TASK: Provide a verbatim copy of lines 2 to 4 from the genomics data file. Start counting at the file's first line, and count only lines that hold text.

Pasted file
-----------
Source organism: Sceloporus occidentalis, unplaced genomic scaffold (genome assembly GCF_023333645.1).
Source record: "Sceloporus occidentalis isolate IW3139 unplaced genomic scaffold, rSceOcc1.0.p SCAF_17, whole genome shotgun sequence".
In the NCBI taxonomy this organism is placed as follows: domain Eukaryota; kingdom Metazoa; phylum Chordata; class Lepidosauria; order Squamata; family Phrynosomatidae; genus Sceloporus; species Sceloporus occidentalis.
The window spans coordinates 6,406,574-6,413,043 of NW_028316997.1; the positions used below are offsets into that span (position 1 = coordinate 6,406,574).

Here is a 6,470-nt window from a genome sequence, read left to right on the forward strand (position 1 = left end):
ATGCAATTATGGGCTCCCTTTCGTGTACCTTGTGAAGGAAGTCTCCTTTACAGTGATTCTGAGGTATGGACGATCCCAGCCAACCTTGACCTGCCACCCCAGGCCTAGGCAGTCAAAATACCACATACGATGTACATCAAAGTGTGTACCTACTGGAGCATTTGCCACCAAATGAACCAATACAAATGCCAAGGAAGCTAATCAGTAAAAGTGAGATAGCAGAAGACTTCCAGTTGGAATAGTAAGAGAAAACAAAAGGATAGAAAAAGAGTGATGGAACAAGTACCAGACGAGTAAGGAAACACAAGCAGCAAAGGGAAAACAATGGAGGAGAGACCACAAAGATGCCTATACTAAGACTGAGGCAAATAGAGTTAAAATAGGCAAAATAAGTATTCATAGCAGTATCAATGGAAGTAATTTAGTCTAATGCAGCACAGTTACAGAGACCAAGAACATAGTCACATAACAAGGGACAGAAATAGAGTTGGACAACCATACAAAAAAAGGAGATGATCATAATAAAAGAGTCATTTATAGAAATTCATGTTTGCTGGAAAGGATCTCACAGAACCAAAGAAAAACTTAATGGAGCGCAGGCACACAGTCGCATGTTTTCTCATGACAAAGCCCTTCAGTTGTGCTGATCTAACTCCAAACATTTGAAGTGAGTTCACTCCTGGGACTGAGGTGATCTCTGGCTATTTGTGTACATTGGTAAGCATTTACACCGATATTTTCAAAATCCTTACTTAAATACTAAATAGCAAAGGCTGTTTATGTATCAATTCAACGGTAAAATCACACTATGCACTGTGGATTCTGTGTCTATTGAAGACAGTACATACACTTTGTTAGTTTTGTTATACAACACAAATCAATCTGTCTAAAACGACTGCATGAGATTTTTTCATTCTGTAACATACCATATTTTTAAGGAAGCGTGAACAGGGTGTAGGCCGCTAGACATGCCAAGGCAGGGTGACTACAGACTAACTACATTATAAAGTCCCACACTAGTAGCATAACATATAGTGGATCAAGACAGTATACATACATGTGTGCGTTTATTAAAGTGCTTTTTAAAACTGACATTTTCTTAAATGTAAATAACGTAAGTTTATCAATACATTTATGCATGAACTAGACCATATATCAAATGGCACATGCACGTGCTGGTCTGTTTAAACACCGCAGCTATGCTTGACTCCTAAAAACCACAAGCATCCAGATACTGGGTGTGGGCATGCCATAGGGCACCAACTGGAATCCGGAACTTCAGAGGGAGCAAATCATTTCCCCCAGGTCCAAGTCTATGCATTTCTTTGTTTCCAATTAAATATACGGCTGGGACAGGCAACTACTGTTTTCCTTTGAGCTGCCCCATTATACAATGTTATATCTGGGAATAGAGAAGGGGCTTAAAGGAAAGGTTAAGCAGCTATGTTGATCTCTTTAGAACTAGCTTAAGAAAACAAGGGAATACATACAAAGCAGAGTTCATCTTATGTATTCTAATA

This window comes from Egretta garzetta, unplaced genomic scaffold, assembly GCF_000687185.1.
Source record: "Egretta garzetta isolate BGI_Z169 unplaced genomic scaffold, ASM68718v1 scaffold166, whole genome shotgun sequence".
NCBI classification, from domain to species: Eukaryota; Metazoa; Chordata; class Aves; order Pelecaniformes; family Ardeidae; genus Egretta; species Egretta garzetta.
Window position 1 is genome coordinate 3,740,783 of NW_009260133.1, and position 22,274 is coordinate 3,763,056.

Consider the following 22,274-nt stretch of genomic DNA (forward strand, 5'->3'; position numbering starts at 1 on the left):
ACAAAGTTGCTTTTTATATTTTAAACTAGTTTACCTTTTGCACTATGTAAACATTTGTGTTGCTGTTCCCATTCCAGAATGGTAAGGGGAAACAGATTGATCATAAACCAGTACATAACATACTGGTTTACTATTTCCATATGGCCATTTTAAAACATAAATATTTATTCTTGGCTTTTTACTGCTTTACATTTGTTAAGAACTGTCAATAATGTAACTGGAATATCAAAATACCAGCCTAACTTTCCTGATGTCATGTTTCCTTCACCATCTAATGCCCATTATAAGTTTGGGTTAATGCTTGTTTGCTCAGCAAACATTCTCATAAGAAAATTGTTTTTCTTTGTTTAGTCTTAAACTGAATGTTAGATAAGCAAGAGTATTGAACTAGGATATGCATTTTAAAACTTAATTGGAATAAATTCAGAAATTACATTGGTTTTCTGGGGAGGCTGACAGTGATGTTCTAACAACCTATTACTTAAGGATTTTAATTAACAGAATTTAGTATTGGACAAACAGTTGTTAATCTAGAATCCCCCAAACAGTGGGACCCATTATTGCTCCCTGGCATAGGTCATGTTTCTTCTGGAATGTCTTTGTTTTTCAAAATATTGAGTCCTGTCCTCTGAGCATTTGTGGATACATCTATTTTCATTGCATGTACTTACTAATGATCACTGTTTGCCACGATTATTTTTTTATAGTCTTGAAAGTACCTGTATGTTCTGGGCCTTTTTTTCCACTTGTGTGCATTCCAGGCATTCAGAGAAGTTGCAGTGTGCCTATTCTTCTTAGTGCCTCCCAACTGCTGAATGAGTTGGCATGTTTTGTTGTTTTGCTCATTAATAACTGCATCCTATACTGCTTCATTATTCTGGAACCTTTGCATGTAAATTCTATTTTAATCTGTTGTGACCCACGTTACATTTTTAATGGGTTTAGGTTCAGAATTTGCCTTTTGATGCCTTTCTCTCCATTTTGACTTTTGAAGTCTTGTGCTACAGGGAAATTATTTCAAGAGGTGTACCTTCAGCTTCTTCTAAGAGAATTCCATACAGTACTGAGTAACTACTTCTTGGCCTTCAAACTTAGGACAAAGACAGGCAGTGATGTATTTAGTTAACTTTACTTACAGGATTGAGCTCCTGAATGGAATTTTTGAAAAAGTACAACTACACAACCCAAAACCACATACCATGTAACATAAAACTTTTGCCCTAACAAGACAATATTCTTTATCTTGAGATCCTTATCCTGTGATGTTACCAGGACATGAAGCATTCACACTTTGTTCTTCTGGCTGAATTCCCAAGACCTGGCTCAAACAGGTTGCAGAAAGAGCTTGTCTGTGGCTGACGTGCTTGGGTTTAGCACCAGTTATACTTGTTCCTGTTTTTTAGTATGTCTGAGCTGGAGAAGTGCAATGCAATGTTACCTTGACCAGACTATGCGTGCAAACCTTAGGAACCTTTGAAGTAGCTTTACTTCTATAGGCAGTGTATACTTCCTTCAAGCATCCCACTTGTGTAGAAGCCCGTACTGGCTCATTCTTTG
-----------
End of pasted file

Source record: "Sceloporus occidentalis isolate IW3139 unplaced genomic scaffold, rSceOcc1.0.p SCAF_17, whole genome shotgun sequence".
In the NCBI taxonomy this organism is placed as follows: domain Eukaryota; kingdom Metazoa; phylum Chordata; class Lepidosauria; order Squamata; family Phrynosomatidae; genus Sceloporus; species Sceloporus occidentalis.
The window spans coordinates 6,406,574-6,413,043 of NW_028316997.1; the positions used below are offsets into that span (position 1 = coordinate 6,406,574).